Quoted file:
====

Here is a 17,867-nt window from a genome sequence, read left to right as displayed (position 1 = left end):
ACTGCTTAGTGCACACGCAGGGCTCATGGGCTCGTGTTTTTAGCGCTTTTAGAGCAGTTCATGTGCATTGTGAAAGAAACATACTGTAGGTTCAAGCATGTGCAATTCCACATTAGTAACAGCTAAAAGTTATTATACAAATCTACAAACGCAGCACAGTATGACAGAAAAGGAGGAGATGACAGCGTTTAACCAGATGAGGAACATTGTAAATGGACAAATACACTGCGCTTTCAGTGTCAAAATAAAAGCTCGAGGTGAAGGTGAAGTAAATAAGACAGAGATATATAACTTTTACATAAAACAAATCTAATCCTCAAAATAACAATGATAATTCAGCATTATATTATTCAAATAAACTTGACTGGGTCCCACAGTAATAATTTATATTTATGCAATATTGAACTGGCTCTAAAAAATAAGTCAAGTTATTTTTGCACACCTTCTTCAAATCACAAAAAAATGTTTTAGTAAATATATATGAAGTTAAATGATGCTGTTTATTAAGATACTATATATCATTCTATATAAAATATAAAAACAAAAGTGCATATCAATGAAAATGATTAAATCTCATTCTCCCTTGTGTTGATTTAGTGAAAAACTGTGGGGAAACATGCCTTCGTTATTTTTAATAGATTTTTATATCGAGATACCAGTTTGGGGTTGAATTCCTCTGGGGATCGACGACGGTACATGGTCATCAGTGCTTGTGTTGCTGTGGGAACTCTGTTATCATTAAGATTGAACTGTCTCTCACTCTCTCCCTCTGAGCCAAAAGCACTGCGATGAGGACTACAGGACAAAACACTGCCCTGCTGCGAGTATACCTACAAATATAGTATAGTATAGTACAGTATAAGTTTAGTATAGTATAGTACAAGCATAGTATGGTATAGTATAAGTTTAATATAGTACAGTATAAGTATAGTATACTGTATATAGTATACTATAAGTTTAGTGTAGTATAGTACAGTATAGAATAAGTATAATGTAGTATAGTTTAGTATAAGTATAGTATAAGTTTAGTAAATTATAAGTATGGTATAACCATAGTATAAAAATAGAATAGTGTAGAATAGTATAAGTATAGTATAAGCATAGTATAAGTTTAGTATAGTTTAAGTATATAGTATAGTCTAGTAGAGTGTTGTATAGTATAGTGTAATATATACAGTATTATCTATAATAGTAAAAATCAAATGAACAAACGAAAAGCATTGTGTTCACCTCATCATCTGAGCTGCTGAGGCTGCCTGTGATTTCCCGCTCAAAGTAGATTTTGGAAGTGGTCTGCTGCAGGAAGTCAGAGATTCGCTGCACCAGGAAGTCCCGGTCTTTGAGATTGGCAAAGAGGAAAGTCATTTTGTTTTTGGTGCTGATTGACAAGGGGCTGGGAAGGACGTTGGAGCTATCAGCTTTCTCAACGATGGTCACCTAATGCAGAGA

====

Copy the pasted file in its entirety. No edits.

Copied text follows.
Here is a 17,867-nt window from a genome sequence, read left to right as displayed (position 1 = left end):
ACTGCTTAGTGCACACGCAGGGCTCATGGGCTCGTGTTTTTAGCGCTTTTAGAGCAGTTCATGTGCATTGTGAAAGAAACATACTGTAGGTTCAAGCATGTGCAATTCCACATTAGTAACAGCTAAAAGTTATTATACAAATCTACAAACGCAGCACAGTATGACAGAAAAGGAGGAGATGACAGCGTTTAACCAGATGAGGAACATTGTAAATGGACAAATACACTGCGCTTTCAGTGTCAAAATAAAAGCTCGAGGTGAAGGTGAAGTAAATAAGACAGAGATATATAACTTTTACATAAAACAAATCTAATCCTCAAAATAACAATGATAATTCAGCATTATATTATTCAAATAAACTTGACTGGGTCCCACAGTAATAATTTATATTTATGCAATATTGAACTGGCTCTAAAAAATAAGTCAAGTTATTTTTGCACACCTTCTTCAAATCACAAAAAAATGTTTTAGTAAATATATATGAAGTTAAATGATGCTGTTTATTAAGATACTATATATCATTCTATATAAAATATAAAAACAAAAGTGCATATCAATGAAAATGATTAAATCTCATTCTCCCTTGTGTTGATTTAGTGAAAAACTGTGGGGAAACATGCCTTCGTTATTTTTAATAGATTTTTATATCGAGATACCAGTTTGGGGTTGAATTCCTCTGGGGATCGACGACGGTACATGGTCATCAGTGCTTGTGTTGCTGTGGGAACTCTGTTATCATTAAGATTGAACTGTCTCTCACTCTCTCCCTCTGAGCCAAAAGCACTGCGATGAGGACTACAGGACAAAACACTGCCCTGCTGCGAGTATACCTACAAATATAGTATAGTATAGTACAGTATAAGTTTAGTATAGTATAGTACAAGCATAGTATGGTATAGTATAAGTTTAATATAGTACAGTATAAGTATAGTATACTGTATATAGTATACTATAAGTTTAGTGTAGTATAGTACAGTATAGAATAAGTATAATGTAGTATAGTTTAGTATAAGTATAGTATAAGTTTAGTAAATTATAAGTATGGTATAACCATAGTATAAAAATAGAATAGTGTAGAATAGTATAAGTATAGTATAAGCATAGTATAAGTTTAGTATAGTTTAAGTATATAGTATAGTCTAGTAGAGTGTTGTATAGTATAGTGTAATATATACAGTATTATCTATAATAGTAAAAATCAAATGAACAAACGAAAAGCATTGTGTTCACCTCATCATCTGAGCTGCTGAGGCTGCCTGTGATTTCCCGCTCAAAGTAGATTTTGGAAGTGGTCTGCTGCAGGAAGTCAGAGATTCGCTGCACCAGGAAGTCCCGGTCTTTGAGATTGGCAAAGAGGAAAGTCATTTTGTTTTTGGTGCTGATTGACAAGGGGCTGGGAAGGACGTTGGAGCTATCAGCTTTCTCAACGATGGTCACCTAATGCAGAGA